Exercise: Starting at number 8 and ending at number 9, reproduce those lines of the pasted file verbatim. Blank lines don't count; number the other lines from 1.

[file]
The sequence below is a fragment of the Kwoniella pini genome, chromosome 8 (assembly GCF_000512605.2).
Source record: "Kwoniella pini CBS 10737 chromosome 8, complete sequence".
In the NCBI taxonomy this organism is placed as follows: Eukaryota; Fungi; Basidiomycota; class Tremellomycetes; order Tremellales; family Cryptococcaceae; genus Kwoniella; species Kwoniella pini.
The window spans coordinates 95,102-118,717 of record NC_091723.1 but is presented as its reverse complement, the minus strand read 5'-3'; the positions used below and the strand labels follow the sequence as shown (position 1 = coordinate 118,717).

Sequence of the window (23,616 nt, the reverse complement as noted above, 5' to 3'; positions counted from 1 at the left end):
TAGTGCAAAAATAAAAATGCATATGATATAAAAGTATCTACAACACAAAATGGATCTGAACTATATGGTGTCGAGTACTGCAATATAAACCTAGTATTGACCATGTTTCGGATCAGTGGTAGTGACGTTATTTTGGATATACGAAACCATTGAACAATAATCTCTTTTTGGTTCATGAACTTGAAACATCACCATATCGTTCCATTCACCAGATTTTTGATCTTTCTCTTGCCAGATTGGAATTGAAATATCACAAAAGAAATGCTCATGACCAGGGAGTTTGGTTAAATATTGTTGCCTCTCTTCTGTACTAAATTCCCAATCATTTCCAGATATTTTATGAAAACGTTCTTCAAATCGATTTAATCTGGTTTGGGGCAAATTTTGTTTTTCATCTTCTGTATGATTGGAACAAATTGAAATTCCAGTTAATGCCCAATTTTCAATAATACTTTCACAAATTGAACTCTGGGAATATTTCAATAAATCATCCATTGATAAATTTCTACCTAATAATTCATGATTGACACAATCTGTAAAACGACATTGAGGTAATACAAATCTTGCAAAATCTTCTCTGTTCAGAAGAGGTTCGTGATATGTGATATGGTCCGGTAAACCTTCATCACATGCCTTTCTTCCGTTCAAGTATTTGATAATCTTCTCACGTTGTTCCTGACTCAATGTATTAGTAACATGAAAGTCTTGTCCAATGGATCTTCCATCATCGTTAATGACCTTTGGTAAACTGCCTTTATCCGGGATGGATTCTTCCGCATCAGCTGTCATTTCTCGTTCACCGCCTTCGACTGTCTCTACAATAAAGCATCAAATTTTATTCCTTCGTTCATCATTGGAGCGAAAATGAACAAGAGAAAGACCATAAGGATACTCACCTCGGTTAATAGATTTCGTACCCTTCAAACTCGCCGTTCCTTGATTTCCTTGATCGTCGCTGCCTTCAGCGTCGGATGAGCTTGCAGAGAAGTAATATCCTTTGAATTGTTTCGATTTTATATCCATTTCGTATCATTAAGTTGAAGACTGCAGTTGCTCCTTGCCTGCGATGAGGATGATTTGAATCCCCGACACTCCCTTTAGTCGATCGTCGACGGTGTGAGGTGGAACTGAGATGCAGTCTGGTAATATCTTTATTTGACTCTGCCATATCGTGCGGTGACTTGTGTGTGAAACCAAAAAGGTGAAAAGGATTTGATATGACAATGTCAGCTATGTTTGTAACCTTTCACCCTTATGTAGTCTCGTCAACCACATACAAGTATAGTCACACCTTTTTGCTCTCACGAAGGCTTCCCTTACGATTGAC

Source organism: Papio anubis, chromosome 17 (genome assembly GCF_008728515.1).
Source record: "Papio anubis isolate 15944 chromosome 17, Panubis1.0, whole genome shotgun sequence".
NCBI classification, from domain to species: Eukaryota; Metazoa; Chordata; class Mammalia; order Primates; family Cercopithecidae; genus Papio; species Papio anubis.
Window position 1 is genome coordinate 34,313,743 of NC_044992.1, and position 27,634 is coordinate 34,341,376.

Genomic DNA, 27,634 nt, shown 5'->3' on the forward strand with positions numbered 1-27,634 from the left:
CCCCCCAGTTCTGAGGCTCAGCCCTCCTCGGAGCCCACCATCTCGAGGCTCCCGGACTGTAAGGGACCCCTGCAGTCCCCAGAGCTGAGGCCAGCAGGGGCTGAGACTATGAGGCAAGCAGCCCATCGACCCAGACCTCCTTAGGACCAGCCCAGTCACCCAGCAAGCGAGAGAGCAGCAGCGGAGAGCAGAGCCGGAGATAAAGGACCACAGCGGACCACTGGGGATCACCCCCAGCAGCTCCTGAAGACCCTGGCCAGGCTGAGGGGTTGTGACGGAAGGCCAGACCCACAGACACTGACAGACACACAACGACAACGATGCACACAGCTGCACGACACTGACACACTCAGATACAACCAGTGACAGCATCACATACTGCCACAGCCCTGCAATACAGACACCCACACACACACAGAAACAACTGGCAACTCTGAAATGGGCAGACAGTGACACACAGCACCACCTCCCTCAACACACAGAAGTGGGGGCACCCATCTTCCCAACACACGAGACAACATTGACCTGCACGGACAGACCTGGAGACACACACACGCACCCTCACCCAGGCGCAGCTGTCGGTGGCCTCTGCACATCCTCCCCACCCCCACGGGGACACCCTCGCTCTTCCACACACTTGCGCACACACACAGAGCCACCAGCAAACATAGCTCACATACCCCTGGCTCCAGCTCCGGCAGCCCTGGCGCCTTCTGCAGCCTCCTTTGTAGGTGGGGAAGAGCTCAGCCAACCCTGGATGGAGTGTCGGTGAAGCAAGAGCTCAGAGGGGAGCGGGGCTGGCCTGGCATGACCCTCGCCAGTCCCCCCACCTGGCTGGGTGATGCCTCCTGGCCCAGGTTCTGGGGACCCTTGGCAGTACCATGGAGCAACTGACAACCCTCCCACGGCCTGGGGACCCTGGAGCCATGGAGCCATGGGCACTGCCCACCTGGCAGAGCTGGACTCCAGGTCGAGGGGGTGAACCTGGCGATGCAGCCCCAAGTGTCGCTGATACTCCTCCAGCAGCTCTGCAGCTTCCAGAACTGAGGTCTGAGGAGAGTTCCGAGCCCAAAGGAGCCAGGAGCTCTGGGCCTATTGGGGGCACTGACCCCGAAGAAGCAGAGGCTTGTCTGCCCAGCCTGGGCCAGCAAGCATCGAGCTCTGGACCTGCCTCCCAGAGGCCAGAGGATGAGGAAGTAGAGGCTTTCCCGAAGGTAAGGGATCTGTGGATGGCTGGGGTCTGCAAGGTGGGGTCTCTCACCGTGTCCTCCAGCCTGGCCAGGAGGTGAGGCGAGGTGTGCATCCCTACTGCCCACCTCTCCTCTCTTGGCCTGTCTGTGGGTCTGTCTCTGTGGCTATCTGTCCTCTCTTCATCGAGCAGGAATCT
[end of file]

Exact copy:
Source record: "Papio anubis isolate 15944 chromosome 17, Panubis1.0, whole genome shotgun sequence".
NCBI classification, from domain to species: Eukaryota; Metazoa; Chordata; class Mammalia; order Primates; family Cercopithecidae; genus Papio; species Papio anubis.